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Cathedral, by Ben Hopkins

30 July 2021

Fiona Hook finds a rich cast of characters in this tale of construction

ANY fat historical novel that deals with the building of a cathedral is bound to invite comparison with Ken Follett’s The Pillars Of The Earth. I am pleased to be able to tell you that this one is very much better.

It is 1229, and, in the fictional Alsatian city of Hagenburg, the bishop’s dream building is rising slowly, dominating the town centre and sucking in money in an endless stream. A shepherd boy, Rettich, in town to pay his taxes, takes the unheard-of step of borrowing the price of his family’s freedom from the Jews, and becomes an apprentice stonemason, bewitched by the cathedral’s dreamy architect and his designs. His brother, Emmerich, apprenticed to a Jewish firm, uses his talent for finance to enrich himself and help to shape the city’s destiny.

Over the course of the next 50 years, a rich variety of personalities — heretics, Jews, indigent noblemen, bandits — insistently demand our attention. Ben Hopkins darts between characters and time-frames, keeping our interest by raising questions that are answered later. Some characters stand out, allowed their own voices in the largely third-person narrative: the bishop’s cynical treasurer, Eugenius von Zabern, who hates his work but does it superlatively well; the baron who wants to cheat his wife’s family by legitimising his son; and the feisty country girl, Grete, who takes over her dead husband’s business and lives to see her family ennobled.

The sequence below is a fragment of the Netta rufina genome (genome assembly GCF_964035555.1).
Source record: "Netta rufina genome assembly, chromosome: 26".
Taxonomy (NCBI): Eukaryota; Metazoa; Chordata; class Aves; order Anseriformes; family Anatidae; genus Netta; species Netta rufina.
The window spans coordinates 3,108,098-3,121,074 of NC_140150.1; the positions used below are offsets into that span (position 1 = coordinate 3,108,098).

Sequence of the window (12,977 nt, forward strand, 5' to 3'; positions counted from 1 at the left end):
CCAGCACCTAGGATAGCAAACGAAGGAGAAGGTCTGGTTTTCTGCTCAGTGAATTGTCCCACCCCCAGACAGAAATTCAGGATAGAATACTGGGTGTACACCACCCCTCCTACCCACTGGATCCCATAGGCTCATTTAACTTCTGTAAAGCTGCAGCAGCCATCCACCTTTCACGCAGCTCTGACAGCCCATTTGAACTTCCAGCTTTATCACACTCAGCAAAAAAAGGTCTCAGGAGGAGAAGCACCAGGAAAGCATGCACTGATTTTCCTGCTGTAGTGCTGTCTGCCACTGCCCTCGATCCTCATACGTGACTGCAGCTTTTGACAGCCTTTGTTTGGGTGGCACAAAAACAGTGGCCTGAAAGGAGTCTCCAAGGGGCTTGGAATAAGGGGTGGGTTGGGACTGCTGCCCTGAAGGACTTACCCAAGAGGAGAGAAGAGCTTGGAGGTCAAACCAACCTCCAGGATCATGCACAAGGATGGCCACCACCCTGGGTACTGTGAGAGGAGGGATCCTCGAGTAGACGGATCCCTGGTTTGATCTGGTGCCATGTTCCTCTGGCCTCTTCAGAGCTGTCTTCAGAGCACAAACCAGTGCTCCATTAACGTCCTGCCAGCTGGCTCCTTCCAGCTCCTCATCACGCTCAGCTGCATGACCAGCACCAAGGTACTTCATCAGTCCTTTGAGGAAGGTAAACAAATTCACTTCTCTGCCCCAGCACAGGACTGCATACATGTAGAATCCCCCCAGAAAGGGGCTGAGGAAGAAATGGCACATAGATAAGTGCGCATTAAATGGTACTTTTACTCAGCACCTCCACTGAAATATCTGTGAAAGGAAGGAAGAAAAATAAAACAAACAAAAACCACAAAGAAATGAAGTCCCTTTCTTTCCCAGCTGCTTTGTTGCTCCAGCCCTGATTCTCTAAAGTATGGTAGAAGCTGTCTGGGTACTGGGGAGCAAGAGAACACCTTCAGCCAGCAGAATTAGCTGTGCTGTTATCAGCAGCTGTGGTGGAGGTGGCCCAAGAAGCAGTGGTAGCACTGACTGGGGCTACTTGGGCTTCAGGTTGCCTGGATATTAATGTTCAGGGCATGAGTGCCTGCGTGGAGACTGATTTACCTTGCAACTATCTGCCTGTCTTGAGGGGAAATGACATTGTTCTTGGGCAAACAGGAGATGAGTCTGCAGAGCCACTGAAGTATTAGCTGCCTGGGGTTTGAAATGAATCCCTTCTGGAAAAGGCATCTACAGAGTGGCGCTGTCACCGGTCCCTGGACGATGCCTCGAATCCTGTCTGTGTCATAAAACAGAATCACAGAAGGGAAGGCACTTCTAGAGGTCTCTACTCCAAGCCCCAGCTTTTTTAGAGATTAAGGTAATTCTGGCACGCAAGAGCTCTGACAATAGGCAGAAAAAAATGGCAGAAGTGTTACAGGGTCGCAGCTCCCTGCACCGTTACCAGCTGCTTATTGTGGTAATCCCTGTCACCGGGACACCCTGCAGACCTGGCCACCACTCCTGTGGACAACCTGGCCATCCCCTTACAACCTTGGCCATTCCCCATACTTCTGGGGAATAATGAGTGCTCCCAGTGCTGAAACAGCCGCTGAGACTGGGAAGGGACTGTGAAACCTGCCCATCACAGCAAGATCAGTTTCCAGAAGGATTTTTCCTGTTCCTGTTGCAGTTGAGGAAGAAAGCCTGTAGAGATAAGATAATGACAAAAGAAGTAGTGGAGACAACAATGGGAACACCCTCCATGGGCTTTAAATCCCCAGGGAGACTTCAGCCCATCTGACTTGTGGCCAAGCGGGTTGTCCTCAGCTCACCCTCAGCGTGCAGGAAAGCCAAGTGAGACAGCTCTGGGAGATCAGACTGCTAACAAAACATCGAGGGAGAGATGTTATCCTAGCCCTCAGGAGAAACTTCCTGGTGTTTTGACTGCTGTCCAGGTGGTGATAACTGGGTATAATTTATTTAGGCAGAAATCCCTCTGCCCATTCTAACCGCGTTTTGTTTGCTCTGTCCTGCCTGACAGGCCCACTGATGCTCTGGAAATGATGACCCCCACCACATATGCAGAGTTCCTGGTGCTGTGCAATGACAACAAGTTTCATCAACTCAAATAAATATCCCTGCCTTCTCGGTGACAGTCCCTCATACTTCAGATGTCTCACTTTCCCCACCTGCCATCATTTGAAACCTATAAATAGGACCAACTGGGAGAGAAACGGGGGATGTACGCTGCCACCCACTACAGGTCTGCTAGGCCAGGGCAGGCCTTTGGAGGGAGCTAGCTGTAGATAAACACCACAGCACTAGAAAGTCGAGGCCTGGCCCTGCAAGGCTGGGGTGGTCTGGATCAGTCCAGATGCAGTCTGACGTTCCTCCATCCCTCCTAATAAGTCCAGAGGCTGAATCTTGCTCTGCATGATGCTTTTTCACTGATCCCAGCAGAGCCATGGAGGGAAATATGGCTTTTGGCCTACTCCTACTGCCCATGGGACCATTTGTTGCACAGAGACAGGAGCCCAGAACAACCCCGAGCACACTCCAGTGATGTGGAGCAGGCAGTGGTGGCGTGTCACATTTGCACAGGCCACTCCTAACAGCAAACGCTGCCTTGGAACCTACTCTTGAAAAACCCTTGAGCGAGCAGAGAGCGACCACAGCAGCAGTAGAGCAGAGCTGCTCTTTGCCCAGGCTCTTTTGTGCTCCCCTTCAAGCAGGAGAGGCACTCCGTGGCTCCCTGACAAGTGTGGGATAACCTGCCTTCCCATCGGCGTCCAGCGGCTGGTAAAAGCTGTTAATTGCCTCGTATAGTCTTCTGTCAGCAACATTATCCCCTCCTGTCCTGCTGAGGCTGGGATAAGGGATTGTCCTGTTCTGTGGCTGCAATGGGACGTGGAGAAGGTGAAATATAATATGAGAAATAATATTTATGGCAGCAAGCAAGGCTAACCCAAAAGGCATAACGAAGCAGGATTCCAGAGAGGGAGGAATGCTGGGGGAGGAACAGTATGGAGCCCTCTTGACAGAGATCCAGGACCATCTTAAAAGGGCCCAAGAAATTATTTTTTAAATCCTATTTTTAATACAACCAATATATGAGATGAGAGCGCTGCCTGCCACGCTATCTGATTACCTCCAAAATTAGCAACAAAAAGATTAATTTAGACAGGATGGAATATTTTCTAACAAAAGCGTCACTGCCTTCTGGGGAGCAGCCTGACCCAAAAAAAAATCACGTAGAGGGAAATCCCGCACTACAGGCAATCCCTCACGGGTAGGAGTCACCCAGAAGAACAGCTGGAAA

It’s a medieval Wheel of Fortune, and some prosper and some die, totally unexpectedly. Great events in the outside world are seen through the filter of how they affect the city and its inhabitants. Greasing Fortune’s wheel, as ever, is money. Everything has a price: the Pope’s favour, a peasant girl’s golden hair, even the yellow badges sewn on to the clothes of repentant heretics.

It could be read as an economics lesson, as Hopkins examines how the mercantile class rose at the expense of the nobility. It’s better, however, just to regard it as an intelligent and rattlingly good read.

Fiona Hook is a writer and EFL teacher.


Ben Hopkins
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